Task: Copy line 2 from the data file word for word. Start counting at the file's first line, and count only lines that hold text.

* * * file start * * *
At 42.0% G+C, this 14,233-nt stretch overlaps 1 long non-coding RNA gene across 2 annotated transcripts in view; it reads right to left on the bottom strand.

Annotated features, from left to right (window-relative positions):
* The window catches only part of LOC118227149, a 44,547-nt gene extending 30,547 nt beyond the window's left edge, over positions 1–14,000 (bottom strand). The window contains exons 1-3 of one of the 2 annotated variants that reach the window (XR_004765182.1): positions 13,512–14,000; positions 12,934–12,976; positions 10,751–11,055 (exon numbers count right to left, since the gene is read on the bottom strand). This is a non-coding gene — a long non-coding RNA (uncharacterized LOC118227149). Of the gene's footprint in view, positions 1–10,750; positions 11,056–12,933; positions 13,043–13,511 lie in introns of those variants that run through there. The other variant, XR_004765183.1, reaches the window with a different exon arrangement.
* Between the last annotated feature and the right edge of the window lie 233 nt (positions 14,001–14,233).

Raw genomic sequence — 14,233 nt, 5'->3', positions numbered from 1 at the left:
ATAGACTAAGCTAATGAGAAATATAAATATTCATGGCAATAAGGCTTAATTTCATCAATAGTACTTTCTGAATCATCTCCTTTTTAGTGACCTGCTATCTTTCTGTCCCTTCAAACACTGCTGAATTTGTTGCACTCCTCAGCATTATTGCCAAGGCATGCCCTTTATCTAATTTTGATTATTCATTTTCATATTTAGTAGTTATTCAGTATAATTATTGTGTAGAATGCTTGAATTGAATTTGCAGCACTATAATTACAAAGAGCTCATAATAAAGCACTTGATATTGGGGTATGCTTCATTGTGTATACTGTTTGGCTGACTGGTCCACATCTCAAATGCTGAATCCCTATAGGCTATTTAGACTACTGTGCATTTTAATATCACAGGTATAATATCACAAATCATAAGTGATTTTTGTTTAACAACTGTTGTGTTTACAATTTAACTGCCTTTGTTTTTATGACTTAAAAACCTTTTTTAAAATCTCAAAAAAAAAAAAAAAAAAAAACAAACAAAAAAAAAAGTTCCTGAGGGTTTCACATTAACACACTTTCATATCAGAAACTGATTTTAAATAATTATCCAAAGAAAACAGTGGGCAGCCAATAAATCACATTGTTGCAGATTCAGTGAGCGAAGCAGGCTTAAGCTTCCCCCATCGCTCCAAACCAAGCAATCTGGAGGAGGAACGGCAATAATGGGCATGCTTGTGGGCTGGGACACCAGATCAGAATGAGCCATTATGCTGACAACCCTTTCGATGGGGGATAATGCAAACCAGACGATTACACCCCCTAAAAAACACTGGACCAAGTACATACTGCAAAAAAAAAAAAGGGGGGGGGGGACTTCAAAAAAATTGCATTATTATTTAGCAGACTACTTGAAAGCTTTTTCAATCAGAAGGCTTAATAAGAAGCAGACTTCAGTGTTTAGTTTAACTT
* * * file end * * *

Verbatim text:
Annotated features, from left to right (window-relative positions):